SAU CFDD
Oct 172013
 

By Sr. Laura Goedken

Sr. Goedken

The Catholic Foundation for the Diocese of Davenport (CFDD) and Christian Brothers Investment Services (CBIS) together do socially responsible investing of financial assets. One way to have a Catholic voice in the marketplace is with active ownership of select stocks.  Active ownership involves exercising one’s rights as a shareholder to change the company’s behavior. This can be done through dialogue with the company’s management, voting proxies, and the filing of shareholder resolutions.
The major themes of Catholic social teaching are: protection of human life and dignity of the human person; call to family, community and participation; rights and responsibilities; option for the poor and vulnerable; the dignity of work and the rights of workers; solidarity with one another; and care for God’s creation.
Climate change has been heavily in the media in recent years. To quote Pope Benedict XVI, “The environment is God’s gift to everyone, and in our use of it we have a responsibility towards the poor, towards future generations and towards humanity as a whole.” Caritas in Veritate, No. 48
On June 5, 2013 Pope Francis stated, “Cultivating and caring for creation is God’s indication given to each one of us not only at the beginning of history; it is part of His project; it means nurturing the world with responsibility and transforming it into a garden, a habitable place for everyone.”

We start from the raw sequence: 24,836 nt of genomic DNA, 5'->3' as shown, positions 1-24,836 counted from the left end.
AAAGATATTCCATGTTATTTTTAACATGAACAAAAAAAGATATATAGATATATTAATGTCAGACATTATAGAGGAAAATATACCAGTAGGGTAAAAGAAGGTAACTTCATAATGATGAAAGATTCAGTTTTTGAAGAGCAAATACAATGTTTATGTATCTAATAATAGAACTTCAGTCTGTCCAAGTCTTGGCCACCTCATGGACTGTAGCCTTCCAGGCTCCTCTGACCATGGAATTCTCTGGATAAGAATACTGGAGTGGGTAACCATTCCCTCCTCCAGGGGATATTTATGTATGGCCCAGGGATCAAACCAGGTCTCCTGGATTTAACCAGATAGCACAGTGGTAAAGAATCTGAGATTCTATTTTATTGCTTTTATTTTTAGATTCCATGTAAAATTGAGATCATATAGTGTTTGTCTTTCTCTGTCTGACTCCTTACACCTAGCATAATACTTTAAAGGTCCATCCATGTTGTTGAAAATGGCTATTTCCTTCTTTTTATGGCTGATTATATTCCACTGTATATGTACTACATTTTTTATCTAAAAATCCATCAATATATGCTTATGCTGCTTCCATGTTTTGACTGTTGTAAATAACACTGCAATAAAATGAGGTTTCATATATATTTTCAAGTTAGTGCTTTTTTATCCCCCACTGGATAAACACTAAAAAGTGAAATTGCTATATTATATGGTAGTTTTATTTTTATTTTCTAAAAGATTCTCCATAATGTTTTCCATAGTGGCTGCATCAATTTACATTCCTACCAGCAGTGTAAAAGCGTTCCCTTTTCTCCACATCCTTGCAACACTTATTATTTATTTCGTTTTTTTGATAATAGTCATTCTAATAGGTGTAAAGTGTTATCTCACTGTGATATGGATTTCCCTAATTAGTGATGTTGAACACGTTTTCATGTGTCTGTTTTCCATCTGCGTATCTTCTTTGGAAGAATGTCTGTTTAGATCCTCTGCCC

Climate change is one example where active ownership can and does make a difference. The following are examples of the work CBIS has achieved with companies. Exxon Mobil will no longer challenge the science of climate change and will curtail funding of groups skeptical of climate change. Chevron has agreed to adopt an emissions reduction goal and to integrate the cost of carbon in new investments. Allstate reduced paper use by 41 percent, equivalent to approximately 185,000 trees, and saved the company $750,000 a year. Ford has pledged to reduce carbon dioxide emissions at its facilities by 30 percent and energy consumption by 25 percent on a per-vehicle basis. Data is taken from www.CBISonline.com.
Climate change requires a range of strategies including public policy, the development of new technologies, and changing corporate and consumer behaviors. We, as Catholics and as citizens, have an obligation to protect creation and preserve it for future generations.
(Sr. Goedken is director of development for the Diocese of Davenport.)
This is the last in the series of three articles.

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